• Live
    • Audio Only
  • google plus
  • facebook
  • twitter
News > Peru

Peru: Relatives of the Victims of Repression Ask for Justice

  • Peruvians accompany the coffin of one of the victims of state terrorism, Ayacucho, Dec. 17. 2022.

    Peruvians accompany the coffin of one of the victims of state terrorism, Ayacucho, Dec. 17. 2022. | Photo: Twitter/ @FerGuerra_pe

Published 19 December 2022

The Armed Forces justified the use of force in Ayacucho by arguing national security threats carried out by "bad Peruvians."

On Saturday, the relatives of the Peruvians killed by the repression marched with the coffins of their loved ones to the main square of Huamanga, the capital of Ayacucho, where they demanded sanctions for those responsible for the deaths and the resignation of President Dina Boluarte.


25 Peruvians Murdered in a Week of Intense Repression

"Justice, we just want justice," that was the phrase that resounded the most in the streets of Ayacucho, where nine protesters were killed last week, when the Peruvian government decreed a curfew to try to contain the massive demonstrations that broke out in the whole country.

"Now I just want to say 'See you soon little brother,'" said the brother of Leonardo Ancco Chacca, a 32-year-old citizen who was killed by the repression unleashed by the Boluarte administration. He then launched himself to hug his brother's coffin.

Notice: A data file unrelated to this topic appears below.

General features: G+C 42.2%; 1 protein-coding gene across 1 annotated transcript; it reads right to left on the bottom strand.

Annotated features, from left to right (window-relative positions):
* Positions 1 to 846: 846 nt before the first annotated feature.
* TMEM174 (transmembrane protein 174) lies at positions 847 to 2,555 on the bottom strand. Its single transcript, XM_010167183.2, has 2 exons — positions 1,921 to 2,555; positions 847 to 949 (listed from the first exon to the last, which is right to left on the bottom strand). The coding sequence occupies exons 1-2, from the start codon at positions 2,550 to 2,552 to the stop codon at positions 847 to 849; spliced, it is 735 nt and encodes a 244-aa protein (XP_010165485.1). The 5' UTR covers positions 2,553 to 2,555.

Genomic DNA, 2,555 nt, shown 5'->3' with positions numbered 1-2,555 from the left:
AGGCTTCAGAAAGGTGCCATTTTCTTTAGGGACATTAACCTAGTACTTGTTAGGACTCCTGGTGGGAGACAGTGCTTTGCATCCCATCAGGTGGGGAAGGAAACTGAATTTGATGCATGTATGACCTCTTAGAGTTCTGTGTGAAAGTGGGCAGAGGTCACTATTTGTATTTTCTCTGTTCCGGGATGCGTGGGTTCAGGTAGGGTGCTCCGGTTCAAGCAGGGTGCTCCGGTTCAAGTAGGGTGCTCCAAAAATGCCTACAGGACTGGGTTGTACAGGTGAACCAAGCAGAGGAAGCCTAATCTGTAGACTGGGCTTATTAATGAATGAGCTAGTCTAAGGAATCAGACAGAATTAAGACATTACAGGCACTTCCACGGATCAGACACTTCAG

On Dec. 15, Ayacucho became one of the epicenters of the protests through which citizens demand the holding of immediate general elections, the closure of Congress, and the release of former President Pedro Castillo.  On that day, the military attacked the citizens who were trying to take over the Alfredo Mendivil Duarte airport.

The tweet reads, "Peru, Ayacucho: 'Justice for our fallen brothers' shouted the citizens at the main square. Later they went to the cemetery to accompany relatives of the victims of police and military repression."

On Monday, the Joint Command of the Armed Forces tried to justify the use of force in Ayacucho by arguing the existence of attacks carried out by "bad Peruvians."

"We have remained firm in the face of the threats to our national security. We have gradually recovered normalcy on highways, airports, and cities," Gen. Manuel Gomez de la Torre said.

Nevertheless, local outlet La Republica highlighted that the military authorities have not explained some people who were just observing the Ayacucho airport events were wounded with bullet impacts.

Post with no comments.